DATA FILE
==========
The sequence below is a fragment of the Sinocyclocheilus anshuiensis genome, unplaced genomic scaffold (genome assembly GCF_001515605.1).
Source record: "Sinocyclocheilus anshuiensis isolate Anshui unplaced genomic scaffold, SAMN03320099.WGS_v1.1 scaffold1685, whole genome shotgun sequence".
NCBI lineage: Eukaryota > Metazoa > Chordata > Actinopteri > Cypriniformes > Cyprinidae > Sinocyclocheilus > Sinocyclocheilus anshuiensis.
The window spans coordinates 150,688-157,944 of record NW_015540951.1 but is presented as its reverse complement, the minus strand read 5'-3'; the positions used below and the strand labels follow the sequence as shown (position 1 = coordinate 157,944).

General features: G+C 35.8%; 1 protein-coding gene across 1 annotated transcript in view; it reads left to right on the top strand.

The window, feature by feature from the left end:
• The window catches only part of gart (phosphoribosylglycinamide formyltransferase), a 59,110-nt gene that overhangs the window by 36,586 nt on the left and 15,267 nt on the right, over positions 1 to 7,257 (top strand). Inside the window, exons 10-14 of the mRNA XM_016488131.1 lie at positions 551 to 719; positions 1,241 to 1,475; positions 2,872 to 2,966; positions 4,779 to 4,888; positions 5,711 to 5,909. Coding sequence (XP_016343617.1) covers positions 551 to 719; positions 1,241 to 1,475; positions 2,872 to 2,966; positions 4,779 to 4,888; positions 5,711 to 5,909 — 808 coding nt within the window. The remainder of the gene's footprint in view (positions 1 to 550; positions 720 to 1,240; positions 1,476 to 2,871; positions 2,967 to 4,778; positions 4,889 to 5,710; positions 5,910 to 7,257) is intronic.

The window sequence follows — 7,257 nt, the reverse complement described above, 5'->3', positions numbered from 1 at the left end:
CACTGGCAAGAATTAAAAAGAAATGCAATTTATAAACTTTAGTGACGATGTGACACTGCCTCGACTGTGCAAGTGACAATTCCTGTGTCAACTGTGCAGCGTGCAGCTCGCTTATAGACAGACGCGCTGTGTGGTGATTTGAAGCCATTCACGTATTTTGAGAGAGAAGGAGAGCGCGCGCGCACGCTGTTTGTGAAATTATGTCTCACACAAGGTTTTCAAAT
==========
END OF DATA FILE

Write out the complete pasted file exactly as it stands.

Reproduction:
The sequence below is a fragment of the Sinocyclocheilus anshuiensis genome, unplaced genomic scaffold (genome assembly GCF_001515605.1).
Source record: "Sinocyclocheilus anshuiensis isolate Anshui unplaced genomic scaffold, SAMN03320099.WGS_v1.1 scaffold1685, whole genome shotgun sequence".
NCBI lineage: Eukaryota > Metazoa > Chordata > Actinopteri > Cypriniformes > Cyprinidae > Sinocyclocheilus > Sinocyclocheilus anshuiensis.
The window spans coordinates 150,688-157,944 of record NW_015540951.1 but is presented as its reverse complement, the minus strand read 5'-3'; the positions used below and the strand labels follow the sequence as shown (position 1 = coordinate 157,944).

General features: G+C 35.8%; 1 protein-coding gene across 1 annotated transcript in view; it reads left to right on the top strand.

The window, feature by feature from the left end:
• The window catches only part of gart (phosphoribosylglycinamide formyltransferase), a 59,110-nt gene that overhangs the window by 36,586 nt on the left and 15,267 nt on the right, over positions 1 to 7,257 (top strand). Inside the window, exons 10-14 of the mRNA XM_016488131.1 lie at positions 551 to 719; positions 1,241 to 1,475; positions 2,872 to 2,966; positions 4,779 to 4,888; positions 5,711 to 5,909. Coding sequence (XP_016343617.1) covers positions 551 to 719; positions 1,241 to 1,475; positions 2,872 to 2,966; positions 4,779 to 4,888; positions 5,711 to 5,909 — 808 coding nt within the window. The remainder of the gene's footprint in view (positions 1 to 550; positions 720 to 1,240; positions 1,476 to 2,871; positions 2,967 to 4,778; positions 4,889 to 5,710; positions 5,910 to 7,257) is intronic.

The window sequence follows — 7,257 nt, the reverse complement described above, 5'->3', positions numbered from 1 at the left end:
CACTGGCAAGAATTAAAAAGAAATGCAATTTATAAACTTTAGTGACGATGTGACACTGCCTCGACTGTGCAAGTGACAATTCCTGTGTCAACTGTGCAGCGTGCAGCTCGCTTATAGACAGACGCGCTGTGTGGTGATTTGAAGCCATTCACGTATTTTGAGAGAGAAGGAGAGCGCGCGCGCACGCTGTTTGTGAAATTATGTCTCACACAAGGTTTTCAAAT